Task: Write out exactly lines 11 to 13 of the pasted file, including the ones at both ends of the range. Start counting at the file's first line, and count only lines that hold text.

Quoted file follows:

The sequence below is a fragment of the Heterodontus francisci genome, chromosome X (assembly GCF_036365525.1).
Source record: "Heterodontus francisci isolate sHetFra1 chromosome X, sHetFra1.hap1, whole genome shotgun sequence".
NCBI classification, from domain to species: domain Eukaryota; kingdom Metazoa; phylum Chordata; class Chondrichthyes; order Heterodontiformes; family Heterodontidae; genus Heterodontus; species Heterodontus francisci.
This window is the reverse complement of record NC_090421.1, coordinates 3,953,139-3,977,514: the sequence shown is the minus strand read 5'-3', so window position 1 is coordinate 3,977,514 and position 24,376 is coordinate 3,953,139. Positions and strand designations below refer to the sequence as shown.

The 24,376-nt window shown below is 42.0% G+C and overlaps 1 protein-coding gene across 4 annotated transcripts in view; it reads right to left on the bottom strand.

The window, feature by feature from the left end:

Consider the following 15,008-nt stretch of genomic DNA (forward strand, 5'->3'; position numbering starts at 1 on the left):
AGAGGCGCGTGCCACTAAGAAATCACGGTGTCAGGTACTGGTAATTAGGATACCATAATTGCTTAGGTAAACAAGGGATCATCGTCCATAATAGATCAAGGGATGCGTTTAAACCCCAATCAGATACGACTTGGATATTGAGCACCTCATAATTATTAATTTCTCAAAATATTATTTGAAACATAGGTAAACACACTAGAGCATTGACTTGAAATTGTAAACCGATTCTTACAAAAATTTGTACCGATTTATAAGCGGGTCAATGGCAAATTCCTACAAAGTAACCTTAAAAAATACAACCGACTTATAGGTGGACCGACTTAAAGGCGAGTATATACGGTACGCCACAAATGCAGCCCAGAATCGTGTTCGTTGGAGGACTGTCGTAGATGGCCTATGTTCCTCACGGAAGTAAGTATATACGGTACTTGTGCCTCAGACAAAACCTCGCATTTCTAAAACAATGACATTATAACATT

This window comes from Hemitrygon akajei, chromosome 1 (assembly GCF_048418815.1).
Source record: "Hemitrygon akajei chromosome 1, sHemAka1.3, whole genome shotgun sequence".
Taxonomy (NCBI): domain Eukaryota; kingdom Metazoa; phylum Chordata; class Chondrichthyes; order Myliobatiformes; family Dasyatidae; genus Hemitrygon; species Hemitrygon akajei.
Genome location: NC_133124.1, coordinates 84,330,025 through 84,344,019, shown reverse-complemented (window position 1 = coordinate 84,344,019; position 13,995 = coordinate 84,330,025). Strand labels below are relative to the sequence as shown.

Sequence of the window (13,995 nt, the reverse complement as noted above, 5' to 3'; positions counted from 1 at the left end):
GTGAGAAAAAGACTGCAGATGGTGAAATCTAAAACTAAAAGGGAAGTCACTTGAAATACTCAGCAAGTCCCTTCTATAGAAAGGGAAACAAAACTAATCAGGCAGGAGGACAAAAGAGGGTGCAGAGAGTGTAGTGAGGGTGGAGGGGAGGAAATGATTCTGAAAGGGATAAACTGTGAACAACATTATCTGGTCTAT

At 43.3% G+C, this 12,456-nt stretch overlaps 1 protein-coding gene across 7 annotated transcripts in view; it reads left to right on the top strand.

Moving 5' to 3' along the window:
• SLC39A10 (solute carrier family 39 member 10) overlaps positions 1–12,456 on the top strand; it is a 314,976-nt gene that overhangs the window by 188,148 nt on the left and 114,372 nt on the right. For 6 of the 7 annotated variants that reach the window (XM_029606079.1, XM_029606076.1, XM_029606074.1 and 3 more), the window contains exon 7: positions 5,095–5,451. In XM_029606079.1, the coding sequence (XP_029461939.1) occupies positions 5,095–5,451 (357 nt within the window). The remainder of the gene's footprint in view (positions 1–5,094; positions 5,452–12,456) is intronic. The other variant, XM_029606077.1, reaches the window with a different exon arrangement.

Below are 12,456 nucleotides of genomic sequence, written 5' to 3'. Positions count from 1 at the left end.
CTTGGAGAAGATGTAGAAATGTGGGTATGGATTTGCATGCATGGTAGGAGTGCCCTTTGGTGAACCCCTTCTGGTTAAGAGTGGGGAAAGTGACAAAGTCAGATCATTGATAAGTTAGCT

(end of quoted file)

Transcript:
Taxonomy (NCBI): domain Eukaryota; kingdom Metazoa; phylum Chordata; class Chondrichthyes; order Myliobatiformes; family Dasyatidae; genus Hemitrygon; species Hemitrygon akajei.
Genome location: NC_133124.1, coordinates 84,330,025 through 84,344,019, shown reverse-complemented (window position 1 = coordinate 84,344,019; position 13,995 = coordinate 84,330,025). Strand labels below are relative to the sequence as shown.

Sequence of the window (13,995 nt, the reverse complement as noted above, 5' to 3'; positions counted from 1 at the left end):